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sic 1(sĭk, sēk)
Thus; so. Used to indicate that a quoted passage, especially one containing an error or unconventional spelling, has been retained in its original form or written intentionally.
[Latin sīc; see so- in the Appendix of Indo-European roots.]
sic 2also sick (sĭk)
tr.v. sicced, sic·cing, sics also sicked or sick·ing or sicks
1. To set upon; attack.
2. To urge or incite to hostile action; set: sicced the dogs on the intruders.
[Dialectal variant of seek.]
(Printing, Lithography & Bookbinding) so or thus: inserted in brackets in a written or printed text to indicate that an odd or questionable reading is what was actually written or printed
vb (tr) , sics, sicking or sicked
1. to turn on or attack: used only in commands, as to a dog
2. to urge (a dog) to attack
[C19: dialect variant of seek]
a Scot word for such
v.t. sicked sicced (sikt), sick•ing sic•cing.
1. to attack (used esp. in commanding a dog): Sic 'em!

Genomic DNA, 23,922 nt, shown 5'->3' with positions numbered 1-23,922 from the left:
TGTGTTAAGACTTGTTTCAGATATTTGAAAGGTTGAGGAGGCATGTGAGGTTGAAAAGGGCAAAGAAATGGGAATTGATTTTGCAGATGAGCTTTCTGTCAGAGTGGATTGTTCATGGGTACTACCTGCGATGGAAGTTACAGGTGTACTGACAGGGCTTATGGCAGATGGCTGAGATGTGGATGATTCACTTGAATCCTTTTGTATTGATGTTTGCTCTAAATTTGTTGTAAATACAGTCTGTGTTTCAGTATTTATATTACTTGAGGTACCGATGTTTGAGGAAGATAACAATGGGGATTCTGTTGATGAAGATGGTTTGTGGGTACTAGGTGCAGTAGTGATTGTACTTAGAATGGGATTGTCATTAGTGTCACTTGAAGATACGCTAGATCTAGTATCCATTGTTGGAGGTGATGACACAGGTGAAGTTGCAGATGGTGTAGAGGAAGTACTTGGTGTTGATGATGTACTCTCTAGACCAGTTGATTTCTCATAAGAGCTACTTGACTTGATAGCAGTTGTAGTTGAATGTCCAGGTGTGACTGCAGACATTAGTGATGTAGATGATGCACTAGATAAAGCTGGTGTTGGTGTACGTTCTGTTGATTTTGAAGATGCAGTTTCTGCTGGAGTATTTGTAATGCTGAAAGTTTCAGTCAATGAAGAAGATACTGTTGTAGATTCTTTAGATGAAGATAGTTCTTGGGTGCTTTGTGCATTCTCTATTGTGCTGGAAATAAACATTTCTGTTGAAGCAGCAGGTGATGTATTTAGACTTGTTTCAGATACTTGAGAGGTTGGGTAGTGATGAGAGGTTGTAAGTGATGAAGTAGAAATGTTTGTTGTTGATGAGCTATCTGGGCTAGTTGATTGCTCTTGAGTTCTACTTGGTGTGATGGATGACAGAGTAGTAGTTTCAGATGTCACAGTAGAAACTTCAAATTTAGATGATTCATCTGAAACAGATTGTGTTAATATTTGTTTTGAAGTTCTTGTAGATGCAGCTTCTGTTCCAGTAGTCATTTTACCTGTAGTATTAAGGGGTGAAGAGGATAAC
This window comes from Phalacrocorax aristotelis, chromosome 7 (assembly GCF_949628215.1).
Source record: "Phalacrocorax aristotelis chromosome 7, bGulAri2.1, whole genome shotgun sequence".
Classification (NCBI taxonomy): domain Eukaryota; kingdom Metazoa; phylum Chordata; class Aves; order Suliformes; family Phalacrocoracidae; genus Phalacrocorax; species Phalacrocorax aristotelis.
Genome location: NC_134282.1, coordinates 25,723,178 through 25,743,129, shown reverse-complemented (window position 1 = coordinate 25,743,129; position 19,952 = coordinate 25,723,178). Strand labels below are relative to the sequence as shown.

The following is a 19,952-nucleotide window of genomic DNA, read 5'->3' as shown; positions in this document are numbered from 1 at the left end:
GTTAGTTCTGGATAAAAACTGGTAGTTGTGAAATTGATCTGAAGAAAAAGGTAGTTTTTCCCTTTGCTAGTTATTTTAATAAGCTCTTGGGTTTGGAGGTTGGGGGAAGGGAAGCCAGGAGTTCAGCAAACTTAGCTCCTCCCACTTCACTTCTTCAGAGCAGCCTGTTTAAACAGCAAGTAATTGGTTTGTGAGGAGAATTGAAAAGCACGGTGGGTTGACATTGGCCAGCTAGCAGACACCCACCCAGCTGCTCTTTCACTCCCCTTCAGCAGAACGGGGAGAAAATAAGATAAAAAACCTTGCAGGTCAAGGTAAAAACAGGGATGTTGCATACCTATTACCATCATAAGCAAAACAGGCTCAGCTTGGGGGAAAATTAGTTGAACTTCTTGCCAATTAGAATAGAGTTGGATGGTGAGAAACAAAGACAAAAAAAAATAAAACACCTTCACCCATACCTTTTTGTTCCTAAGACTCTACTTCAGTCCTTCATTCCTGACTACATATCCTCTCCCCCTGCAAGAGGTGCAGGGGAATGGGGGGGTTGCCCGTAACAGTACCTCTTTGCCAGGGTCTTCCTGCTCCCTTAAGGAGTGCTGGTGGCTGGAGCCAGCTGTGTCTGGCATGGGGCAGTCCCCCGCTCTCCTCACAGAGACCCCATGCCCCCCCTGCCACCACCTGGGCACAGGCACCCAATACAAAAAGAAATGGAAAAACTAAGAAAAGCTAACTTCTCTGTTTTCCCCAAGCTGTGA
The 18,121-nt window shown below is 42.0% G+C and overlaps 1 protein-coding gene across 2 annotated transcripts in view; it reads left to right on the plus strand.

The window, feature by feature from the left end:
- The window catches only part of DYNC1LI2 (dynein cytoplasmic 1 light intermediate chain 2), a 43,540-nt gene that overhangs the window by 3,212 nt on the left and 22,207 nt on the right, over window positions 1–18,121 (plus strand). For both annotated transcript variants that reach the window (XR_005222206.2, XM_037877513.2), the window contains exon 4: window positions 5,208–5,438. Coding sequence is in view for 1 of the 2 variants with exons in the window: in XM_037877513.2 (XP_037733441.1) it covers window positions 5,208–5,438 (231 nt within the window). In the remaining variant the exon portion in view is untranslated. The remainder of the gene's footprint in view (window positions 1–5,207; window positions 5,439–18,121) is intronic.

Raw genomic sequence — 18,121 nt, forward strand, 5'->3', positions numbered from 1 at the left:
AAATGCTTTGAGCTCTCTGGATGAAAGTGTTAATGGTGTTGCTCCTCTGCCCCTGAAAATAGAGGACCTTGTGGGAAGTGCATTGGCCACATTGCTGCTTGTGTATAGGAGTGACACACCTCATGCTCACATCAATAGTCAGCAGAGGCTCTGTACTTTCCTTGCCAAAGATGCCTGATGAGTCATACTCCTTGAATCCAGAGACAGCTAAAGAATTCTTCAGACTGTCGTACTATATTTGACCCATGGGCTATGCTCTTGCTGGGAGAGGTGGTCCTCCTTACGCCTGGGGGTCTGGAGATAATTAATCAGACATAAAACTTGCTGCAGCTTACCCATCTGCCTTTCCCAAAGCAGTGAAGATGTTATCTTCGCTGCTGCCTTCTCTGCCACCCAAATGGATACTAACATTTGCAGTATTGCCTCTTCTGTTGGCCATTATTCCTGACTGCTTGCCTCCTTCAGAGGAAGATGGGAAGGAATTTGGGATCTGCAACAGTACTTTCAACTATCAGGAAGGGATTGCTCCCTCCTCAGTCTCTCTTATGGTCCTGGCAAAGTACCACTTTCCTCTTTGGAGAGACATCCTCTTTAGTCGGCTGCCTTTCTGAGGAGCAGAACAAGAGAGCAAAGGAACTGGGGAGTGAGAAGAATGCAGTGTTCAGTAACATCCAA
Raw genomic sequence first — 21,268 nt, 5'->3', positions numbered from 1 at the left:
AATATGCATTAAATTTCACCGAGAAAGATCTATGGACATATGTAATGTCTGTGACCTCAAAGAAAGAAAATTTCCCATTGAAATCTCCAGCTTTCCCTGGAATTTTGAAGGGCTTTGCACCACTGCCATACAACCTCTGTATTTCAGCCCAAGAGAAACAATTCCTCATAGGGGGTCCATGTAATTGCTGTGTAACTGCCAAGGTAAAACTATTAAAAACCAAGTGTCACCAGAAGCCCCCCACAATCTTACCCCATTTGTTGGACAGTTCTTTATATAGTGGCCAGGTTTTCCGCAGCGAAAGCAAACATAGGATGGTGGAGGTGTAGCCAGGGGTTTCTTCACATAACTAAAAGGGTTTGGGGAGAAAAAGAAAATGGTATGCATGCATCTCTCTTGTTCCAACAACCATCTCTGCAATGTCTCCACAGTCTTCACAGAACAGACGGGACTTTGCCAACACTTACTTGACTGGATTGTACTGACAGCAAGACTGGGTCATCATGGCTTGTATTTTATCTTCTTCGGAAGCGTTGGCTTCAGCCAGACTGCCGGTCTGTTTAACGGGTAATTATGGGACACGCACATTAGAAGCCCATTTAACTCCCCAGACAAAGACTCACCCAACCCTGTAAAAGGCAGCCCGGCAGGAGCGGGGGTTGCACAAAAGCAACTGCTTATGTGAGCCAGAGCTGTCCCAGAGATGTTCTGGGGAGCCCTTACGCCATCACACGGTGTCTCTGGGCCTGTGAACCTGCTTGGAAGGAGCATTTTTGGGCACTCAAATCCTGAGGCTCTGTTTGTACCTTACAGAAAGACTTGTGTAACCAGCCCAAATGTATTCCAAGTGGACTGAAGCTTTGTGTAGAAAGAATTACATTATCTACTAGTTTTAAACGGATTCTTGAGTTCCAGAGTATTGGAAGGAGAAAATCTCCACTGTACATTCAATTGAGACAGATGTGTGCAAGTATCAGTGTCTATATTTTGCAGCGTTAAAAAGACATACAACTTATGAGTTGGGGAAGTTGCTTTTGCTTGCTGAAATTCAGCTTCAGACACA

2. to incite to attack (usu. fol. by on).
[1835–45; variant of seek]
adj. Chiefly Scot.
sic(sik; Eng. sɪk)
so; thus: usu. placed within brackets to denote that a wording has been written intentionally or has been quoted verbatim: He signed his name as e. e. cummings
Past participle: sicked
A Latin word meaning thus, used in texts to show that something is quoted exactly from the original.
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|Verb||1.||sic - urge to attack someone; "The owner sicked his dogs on the intruders"; "the shaman sics sorcerers on the evil spirits"|
|Adv.||1.||sic - intentionally so written (used after a printed word or phrase)|